Suing a soldier in his absence
I have been in a dispute with my neighbour who is an army officer. The long term misunderstanding has been on my inherited piece of land and claims that my father sold it to him before his death. Last month he mobilised building materials in that piece of land to commence construction of a house. I have initiated a case at the Ward Tribunal but I was told that my neighbour will be going for a AU mission to the Democratic Republic of Congo (DRC) very soon. A friend told me that it is not possible for a case to continue until determination in the absence of that soldier. Please advise me.
Your friend is wrong. It is possible to proceed with a suit against your neighbour army officer in his absence. The procedure for instituting a suit against a military personnel who cannot obtain leave of absence for the purpose of prosecuting or defending the suit in person is provided for in the Civil Procedure Code (CPC).
Order XXVII of the CPC clearly states that where any officer or soldier actually serving the Government in a military capacity is a party to a suit, and cannot obtain leave of absence for the purpose of prosecuting or defending the suit in person, he may authorise any person to sue or defend in his stead. The authority should be in writing and be signed by the officer or soldier in the presence of his commanding officer. However, if he is the commanding officer, the next subordinate officer should sign. It further states that where the officer or soldier is serving in military staff employment, the head or other superior officer of the officer in which he is employed, such commanding or other officer shall countersign the authority, which shall be filed in Court.
When the authority is so filed, the countersignature is sufficient proof that the authority was duly executed and that the officer or soldier by whom it was granted could not obtain leave of absence for the purpose of prosecuting or defending the suit in person. A person authorised by an absent army officer may act personally or appoint an advocate.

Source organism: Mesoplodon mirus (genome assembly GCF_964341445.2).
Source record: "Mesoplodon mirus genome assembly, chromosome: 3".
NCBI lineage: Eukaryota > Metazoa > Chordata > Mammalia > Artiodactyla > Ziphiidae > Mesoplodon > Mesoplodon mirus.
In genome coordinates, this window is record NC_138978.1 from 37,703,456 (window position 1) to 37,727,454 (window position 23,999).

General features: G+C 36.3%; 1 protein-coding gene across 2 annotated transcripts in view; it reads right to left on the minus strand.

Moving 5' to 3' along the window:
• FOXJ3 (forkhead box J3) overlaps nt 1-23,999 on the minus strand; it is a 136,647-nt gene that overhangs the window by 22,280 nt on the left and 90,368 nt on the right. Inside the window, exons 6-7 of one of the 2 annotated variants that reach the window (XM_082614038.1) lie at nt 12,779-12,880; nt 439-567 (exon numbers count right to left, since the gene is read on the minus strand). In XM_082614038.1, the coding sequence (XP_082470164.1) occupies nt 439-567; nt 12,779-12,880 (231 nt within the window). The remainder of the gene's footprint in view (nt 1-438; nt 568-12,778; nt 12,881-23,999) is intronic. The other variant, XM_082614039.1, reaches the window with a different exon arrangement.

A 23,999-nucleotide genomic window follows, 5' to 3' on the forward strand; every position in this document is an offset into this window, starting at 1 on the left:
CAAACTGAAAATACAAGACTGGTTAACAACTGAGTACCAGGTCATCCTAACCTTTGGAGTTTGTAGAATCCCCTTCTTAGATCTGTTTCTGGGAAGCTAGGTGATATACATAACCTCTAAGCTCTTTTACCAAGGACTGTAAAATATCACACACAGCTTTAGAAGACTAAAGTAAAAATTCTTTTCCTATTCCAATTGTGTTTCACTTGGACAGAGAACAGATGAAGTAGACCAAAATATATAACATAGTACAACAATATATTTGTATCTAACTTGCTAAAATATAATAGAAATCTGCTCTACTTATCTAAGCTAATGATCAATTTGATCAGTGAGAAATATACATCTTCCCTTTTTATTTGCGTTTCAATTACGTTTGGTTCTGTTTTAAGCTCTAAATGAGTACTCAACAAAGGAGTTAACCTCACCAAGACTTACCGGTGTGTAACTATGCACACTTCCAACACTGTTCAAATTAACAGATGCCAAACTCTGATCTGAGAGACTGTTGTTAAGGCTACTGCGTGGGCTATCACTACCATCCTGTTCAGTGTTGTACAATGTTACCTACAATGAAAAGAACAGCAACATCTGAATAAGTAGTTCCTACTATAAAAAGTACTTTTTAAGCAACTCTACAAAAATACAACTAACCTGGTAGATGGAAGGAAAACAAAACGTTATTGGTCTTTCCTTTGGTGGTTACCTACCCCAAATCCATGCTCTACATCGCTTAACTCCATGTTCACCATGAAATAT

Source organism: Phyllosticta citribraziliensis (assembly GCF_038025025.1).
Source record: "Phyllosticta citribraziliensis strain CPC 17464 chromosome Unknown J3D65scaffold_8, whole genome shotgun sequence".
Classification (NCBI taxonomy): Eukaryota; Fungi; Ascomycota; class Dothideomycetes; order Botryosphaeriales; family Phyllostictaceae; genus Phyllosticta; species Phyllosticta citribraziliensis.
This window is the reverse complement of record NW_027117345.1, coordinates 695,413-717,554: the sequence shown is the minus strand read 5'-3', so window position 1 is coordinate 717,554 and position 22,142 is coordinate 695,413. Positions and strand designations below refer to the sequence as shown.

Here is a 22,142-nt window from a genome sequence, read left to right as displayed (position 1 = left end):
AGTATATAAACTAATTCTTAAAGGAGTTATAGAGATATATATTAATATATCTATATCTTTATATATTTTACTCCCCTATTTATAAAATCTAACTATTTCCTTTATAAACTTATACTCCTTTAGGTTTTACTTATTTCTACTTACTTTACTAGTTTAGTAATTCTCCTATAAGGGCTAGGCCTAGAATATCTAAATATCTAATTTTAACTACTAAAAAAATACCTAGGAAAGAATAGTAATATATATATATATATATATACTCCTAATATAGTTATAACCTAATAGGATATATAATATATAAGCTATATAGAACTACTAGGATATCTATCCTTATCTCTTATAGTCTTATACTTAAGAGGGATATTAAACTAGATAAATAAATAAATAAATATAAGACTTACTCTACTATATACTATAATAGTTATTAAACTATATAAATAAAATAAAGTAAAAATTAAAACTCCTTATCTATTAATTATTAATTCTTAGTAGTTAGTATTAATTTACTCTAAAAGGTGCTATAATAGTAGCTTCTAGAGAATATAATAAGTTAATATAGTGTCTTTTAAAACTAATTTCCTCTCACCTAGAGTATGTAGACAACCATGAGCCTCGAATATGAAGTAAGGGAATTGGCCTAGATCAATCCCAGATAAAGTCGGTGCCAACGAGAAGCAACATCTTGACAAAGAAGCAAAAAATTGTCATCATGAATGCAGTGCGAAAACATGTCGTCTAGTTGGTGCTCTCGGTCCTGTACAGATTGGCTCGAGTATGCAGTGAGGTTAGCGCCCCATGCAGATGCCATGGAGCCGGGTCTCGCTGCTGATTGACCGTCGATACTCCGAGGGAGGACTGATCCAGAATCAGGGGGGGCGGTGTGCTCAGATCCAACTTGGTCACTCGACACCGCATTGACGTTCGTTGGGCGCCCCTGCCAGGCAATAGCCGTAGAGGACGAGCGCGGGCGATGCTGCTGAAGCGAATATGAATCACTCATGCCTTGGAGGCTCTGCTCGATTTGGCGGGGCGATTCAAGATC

Thus, it is possible to continue with the suit you have initiated at the Ward Tribunal in the absence of your neighbour army officer as he can follow the process stated above. Your lawyer can advise you further on the process.
Maternity leave period when a child dies before 84 days expire
I took paid maternity leave but a month after safe delivery, my child died. I informed the HR Manager about the death of my child. A week after I reported the death of my child to the HR Manager, she called me and informed me that I am supposed to go back to work because I am no longer breast-feeding so my maternity leave cannot continue till the expiry of 84 days which is what I was granted as maternity leave period. I would like to know from you if maternity leave ceases when a child dies before the expiry of 84 days which is the statutory leave period.
Section 33(6)(a) of the Employment and Labour Relations Act [Cap.366 R.E 2019] provides 84 days of paid maternity leave days irrespective of the fact that the child dies before the expiration of the leave period. Therefore the HR Manager is not right to call you back to work simply because you are no longer breast-feeding. Maternity leave is not taken only for breast-feeding an infant. It is also granted to give the nursing mother the opportunity to recover from health problems associated with birth.
Amount of cash one is allowed to carry
My cousin was going back to his home village where he is undertaking a big construction project. He carried with him in the car TZS 100M to enable him clear various costs of the project. On the way at a police barrier he was stopped and when he was car searched, he was found in possession of the cash. Police asked him why he was carrying such huge amounts of money in the car and was arrested and interrogated for the offence of possession of property suspected to have been stolen and money laundering. Can you tell me what amount of money a person is allowed to carry with him from one point to another within the country?
There is no law governing the amount of cash money a person can move with from one point to another within the country. Section 23 (1) of the Anti-Money Laundering Act and the Anti-Money Laundering (Cross border Declaration of Currency and Bearer of Negotiable Instruments) Regulations, 2019 (GN No.268 of 2016) regulate the amount of cash a person is required to declare when he is leaving or entering the country but not when someone is travelling within the country.
Carrying a huge amount of cash is not a money laundering offence but it may raise reasonable suspicion that the money is a proceeds of crime and the bearer is avoiding the use of financial institutions because he does not want to leave traces. When a person is charged with possession of property suspected to have been unlawfully acquired, the burden of proof shifts to him to explain, within the balance of probability, how he came into possession of the property.